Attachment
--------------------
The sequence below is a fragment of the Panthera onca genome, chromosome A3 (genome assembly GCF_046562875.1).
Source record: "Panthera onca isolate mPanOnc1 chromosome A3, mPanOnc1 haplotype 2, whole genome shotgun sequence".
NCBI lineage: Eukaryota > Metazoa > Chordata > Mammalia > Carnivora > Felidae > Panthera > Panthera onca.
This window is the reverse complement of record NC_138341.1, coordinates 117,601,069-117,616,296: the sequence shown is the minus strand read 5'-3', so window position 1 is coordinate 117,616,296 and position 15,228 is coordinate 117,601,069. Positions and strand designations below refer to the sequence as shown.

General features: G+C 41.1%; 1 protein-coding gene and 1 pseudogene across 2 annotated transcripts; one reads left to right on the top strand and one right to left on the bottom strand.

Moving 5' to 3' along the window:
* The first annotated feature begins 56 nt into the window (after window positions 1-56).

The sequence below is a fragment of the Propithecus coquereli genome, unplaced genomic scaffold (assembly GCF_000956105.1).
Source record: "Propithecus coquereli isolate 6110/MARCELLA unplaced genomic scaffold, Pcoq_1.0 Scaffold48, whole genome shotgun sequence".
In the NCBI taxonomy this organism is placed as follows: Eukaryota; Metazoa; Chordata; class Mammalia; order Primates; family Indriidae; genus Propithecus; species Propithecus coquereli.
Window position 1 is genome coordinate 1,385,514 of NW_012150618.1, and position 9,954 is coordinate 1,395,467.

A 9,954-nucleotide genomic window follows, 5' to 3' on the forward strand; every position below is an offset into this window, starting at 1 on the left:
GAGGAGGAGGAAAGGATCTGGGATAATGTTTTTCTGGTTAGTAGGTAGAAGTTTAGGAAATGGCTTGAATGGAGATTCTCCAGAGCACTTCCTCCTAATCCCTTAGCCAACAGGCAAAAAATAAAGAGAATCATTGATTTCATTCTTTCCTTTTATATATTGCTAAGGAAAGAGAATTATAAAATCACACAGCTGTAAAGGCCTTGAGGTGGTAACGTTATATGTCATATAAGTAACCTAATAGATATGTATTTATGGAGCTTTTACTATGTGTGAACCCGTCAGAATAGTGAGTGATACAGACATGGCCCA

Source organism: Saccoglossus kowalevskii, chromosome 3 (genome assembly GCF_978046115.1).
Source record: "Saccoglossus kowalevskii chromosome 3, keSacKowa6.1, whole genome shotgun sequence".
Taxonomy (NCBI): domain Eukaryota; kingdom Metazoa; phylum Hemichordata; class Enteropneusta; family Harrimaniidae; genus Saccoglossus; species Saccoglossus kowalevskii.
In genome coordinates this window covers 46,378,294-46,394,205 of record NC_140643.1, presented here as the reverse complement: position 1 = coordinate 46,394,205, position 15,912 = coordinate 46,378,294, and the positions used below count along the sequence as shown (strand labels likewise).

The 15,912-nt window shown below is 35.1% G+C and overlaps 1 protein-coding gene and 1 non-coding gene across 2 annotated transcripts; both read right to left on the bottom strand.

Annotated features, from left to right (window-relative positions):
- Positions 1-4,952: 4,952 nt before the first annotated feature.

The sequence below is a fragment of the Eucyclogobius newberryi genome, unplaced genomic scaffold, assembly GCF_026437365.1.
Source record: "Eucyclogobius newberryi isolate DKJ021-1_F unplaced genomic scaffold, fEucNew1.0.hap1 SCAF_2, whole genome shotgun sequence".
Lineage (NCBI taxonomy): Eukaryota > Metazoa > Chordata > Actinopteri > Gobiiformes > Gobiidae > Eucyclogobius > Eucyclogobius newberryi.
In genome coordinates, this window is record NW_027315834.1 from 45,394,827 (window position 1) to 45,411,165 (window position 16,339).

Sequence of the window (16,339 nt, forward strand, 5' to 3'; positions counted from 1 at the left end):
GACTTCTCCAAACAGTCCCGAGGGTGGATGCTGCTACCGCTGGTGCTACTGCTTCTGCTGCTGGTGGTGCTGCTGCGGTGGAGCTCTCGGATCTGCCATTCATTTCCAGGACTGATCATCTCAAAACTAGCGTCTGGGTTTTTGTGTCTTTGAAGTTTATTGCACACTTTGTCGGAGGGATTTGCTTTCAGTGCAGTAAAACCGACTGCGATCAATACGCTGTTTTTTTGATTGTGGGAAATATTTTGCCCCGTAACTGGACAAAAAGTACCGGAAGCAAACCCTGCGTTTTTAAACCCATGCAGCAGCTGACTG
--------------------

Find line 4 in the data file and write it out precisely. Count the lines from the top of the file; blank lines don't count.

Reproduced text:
This window is the reverse complement of record NC_138341.1, coordinates 117,601,069-117,616,296: the sequence shown is the minus strand read 5'-3', so window position 1 is coordinate 117,616,296 and position 15,228 is coordinate 117,601,069. Positions and strand designations below refer to the sequence as shown.